Tuesday November 21, 2017

Hetzer (Flamm) - 17.SS PD, Operation Nordwind

 

Item number: 88038

Status: Available

Scale: 1/72

About the model:
* true to scale model made from plastic for highest detail with metal parts
* fully assembled
* markings pad printed for ultimate realistic effect
* accurate painted and marked
* including protective case for display
* package comes with open window display
* limited production!

The design of the Hetzer was planned in December 1943 and already in January 1944 a wooden mock up in 1:1 scale was shown to the HWA. The design based on the undecarriage of the Panzer 38(t) with four slightly bigger roadwheels per side and with a comple new and angled superstructure in which a 7.5cm PaK39 was installed. The Hetzer was armored with 60mm plates at the front and 20mm at the sides. It got the Praga EPA engine with 160hp, which allowed a top speed of 40km/h.
The first prototype was delivered in March 1944 and tested extensively. Several areas needed to be reworked and from May 1944 some items were changed, just as another gun mantlet, different idlers, etc.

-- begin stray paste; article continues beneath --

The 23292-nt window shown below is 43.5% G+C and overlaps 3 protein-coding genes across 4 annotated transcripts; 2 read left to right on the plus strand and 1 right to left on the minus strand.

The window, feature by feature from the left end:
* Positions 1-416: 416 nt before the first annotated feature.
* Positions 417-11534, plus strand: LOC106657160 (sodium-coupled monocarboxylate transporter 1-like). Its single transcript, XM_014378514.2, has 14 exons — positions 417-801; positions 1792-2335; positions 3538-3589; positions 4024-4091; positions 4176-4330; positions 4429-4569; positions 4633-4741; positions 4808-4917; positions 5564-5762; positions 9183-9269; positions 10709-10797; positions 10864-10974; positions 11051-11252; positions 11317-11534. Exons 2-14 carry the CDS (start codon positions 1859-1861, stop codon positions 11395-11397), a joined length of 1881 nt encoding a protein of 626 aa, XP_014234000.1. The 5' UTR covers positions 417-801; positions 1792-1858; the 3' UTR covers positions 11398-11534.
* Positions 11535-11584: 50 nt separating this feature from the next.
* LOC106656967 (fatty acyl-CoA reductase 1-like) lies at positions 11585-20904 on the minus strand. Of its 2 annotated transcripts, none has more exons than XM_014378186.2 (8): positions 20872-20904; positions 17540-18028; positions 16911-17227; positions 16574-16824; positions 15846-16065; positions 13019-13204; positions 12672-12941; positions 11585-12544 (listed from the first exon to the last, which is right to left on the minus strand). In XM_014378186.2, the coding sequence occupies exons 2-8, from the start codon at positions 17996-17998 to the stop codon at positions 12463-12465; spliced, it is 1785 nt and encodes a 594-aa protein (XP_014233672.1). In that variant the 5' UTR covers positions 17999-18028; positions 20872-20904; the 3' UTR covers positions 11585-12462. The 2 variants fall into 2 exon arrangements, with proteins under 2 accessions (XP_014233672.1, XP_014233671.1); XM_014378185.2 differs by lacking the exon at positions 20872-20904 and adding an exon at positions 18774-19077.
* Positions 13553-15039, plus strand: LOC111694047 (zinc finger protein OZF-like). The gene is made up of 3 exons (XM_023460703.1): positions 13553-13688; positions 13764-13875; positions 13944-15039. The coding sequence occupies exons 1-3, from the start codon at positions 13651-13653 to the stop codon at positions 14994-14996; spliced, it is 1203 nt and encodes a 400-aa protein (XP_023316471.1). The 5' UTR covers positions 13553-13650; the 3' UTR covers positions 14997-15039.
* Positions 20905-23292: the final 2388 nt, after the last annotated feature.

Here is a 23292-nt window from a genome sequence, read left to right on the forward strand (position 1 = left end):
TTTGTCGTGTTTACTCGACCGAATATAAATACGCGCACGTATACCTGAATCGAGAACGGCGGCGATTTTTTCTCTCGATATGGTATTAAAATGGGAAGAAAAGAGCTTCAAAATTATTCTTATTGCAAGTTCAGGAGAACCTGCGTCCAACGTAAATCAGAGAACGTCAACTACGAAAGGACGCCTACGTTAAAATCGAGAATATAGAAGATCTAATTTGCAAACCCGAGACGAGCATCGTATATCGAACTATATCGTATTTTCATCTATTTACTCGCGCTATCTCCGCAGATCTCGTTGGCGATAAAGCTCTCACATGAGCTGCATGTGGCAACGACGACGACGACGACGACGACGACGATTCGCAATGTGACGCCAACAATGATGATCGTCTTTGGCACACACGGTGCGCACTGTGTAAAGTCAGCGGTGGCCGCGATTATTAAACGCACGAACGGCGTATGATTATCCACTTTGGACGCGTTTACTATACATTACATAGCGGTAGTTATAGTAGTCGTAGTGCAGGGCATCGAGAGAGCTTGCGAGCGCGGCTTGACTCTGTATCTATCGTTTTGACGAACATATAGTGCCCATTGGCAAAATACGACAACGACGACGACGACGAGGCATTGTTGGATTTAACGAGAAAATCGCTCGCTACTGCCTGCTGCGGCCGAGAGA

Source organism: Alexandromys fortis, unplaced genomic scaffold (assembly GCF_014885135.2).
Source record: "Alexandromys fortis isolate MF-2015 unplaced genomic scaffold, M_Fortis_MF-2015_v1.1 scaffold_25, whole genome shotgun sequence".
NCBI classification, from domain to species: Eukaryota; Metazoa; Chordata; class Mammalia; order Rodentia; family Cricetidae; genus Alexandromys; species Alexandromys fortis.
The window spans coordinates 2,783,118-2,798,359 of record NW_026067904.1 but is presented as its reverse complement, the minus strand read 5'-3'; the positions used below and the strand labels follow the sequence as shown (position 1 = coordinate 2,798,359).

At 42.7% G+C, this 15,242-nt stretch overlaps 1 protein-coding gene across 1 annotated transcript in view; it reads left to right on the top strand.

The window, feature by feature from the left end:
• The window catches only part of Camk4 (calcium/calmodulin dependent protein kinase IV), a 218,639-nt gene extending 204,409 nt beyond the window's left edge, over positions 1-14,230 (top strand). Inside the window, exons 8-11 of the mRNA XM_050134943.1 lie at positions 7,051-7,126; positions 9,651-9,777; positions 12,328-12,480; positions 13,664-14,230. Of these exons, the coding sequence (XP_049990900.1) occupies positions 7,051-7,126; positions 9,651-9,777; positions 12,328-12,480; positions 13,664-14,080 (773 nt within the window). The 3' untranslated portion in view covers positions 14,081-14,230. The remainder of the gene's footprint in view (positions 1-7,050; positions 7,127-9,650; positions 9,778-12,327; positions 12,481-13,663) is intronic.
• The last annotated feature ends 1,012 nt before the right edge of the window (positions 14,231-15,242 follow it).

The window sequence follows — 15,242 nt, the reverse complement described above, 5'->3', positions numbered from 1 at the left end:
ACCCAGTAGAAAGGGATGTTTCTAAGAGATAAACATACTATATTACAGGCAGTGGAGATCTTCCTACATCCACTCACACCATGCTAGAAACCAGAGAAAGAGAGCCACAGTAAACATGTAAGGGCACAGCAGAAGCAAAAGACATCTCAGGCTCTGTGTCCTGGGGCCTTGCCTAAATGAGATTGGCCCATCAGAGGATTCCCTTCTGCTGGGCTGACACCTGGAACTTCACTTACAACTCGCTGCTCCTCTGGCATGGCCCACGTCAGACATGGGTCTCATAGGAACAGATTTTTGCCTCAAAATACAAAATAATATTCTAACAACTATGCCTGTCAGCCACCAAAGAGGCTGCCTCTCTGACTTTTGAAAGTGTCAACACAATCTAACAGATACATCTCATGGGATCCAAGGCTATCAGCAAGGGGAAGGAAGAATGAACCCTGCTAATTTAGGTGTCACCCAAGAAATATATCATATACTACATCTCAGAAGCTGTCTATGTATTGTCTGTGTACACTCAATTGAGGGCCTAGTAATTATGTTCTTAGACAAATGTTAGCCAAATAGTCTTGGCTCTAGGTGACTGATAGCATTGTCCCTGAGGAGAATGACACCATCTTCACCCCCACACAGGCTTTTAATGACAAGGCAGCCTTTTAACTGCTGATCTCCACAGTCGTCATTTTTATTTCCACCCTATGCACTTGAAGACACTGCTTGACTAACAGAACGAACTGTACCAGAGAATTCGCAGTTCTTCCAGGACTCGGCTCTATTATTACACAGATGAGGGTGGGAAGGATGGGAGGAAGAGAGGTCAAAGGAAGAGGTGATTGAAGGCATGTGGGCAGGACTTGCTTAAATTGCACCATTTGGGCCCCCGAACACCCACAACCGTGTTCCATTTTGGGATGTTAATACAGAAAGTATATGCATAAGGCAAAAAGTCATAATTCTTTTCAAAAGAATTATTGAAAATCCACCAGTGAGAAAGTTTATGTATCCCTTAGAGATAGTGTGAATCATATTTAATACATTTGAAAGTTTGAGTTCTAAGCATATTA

In the following months there were frequent changes in the series production - mainly in the appearance of the gun mantlet and idler wheels. The later one had no less then 6 different designs.
Late in 1944 20 Hetzer were converted to flamethrowing vehicles. The 7.5cm PaK was replaced by a 14mm flamethrower with a protection cover. Additionally they got an additional sight on top of the gun-housing for the flamethrower operator. The Hetzer got a 700 liter tank inside for the flame oil.
The Hetzer was 6.27m long, 2.63m wide and 2.10m high. It had 35cm wide tracks with a ground pressure of 0.78kg/cm².

Late in autumn 1943 the 17.SS Pz.Gren.Div. "Götz von Berlichingen" was raised in south-west France by concentrating men and material from SS-Panzergrenadier Brigaden 49 und 51 as well as several smaller units.
In December 1943 it was transferred to the Balkans where it fought against partisans. Early in 1944 they were pulled back again to southern France as reserve.
In June 1944 it was sent to Normandy to stop allied troops at Saint-Lo. After heavy battles it was pulled back in July 1944 into the Champagne for reorganisation. In September 1944 it was transferred to the area of Metz to hold the frontline against allied attacks. They held Metz until November 1944 and then pulled back to the german border.
In January 1945 it joined the Operation Nordwind and attacked on the right wing of the 1. Deutsche Armee in direction of Zabern but failed at the Maginot line and began their retreat in February 1945 back to Baden and Bavaria. Further they went to Mannheim and fought successfully against their encirclement. They finally surrendered on 30.April 1945 in the area of Munich.

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